Today, anything that compromises our immune system and promotes chronic inflammation, the common denominator in all preventable degenerative diseases, can be considered a ‘stress’. None work in isolation, with each affecting the other.
Identifying and minimising the stresses, while building resilience is the key. Let’s take a look at the 5:
While we may not be able to change the world around us, we can certainly change our attitude to the world. We live in an ‘attention economy’ and how we choose to ‘spend’ that resource is one of our most powerful tools. Nurturing relationships and practising gratitude have also been shown to have profound and positive effects.
Today we are exposed to tens of thousands of chemicals found in food, clothing, furniture and personal care products. Surprisingly, only a small fraction has been tested, and even fewer in combination, which is how they are encountered on a daily basis. In addition, electromagnetic radiation from mobile phones, Wi-Fi and Bluetooth have been classified by the World Health Organisation as a Class 2b carcinogen with the potential to cause cancer, constituting a human experiment. Making informed choices can reduce potential environmental stresses 80-90 per cent.
Food has the potential to cause disease but also has the potential to heal. There are some fundamental problems including our relationship with fat and the demonisation of cholesterol; the use of seed oils and trans fats; too much sugar, high fructose corn syrup and carbohydrates and their effect on important hormones like insulin; modern high-yield high-gluten grains; the ethical, environmental and health implications of industrialised factory-farmed meat production; lack of fibre; the use of additives, preservatives, herbicides, antibiotics and pesticides; the reduction of micronutrients and the demonisation of salt; and the overconsumption of alcohol.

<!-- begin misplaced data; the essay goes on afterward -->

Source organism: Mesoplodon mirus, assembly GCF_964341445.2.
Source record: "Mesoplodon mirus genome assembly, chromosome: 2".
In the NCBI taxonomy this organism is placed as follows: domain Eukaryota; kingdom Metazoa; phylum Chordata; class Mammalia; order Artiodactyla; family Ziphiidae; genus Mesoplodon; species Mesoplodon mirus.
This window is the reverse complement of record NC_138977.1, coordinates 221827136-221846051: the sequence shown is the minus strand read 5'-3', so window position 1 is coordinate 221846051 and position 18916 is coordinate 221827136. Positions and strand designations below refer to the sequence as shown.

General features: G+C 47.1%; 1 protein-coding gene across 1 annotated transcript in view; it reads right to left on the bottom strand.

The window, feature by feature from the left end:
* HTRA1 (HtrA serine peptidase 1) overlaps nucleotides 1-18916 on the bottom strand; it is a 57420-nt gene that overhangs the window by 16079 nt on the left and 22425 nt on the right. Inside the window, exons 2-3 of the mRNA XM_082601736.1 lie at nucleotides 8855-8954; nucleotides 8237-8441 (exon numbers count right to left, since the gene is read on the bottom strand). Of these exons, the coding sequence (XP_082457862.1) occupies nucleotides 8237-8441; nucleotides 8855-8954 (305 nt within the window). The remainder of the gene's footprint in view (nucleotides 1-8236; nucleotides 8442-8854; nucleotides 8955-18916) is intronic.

A focus on whole foods, ethically- grown proteins and fats, minimising carbohydrate/sugar intake, using quality salt and drinking filtered water is a good start.
Our human journey over millions of years has always involved movement, from four to two legs. As hunters and gatherers, we moved to survive. The agricultural and industrial revolutions introduced new, more repetitive movements, but again we needed to move in some way to survive. The technological revolution has all but eliminated the need for movement to survive. A huge amount of time today is spent looking down at phones and devices further, challenging the upright posture. Sleep position is also important. Stomach sleeping compromises airway as well as the muscles of the head, neck and shoulders.
Incorporate movement into the day, become aware of head posture, stand at the desk, walk and sleep on the side.
There is a silent epidemic going on right underneath people’s noses and they are mostly unaware of it.
Narrow jaws and crowded teeth affect over 90% of the population. The shape and size of the upper and lower jaws determine the shape and size of the upper airway, directly impacts sleeping and breathing quality. The mouth is the site of two of the most common infections – tooth decay and gum disease. The chronic inflammation of gum disease is linked to many common diseases, like heart disease, cardiovascular disease, diabetes, and cancer. It’s also the most sensitive part of the body with 30-40 per cent of the body’s sensory and motor nerves in the orofacial regions, so the connection between clenching and grinding and common headache and neck ache problems is often overlooked. Take oral health seriously, your body already does.
It would seem stress is a fact of modern life. In order to deal with a problem, it helps to know what that problem is. Minimising the stresses is the key. Then to build resilience by focusing on sleep, breathe, nourish, movement and thought. Be well.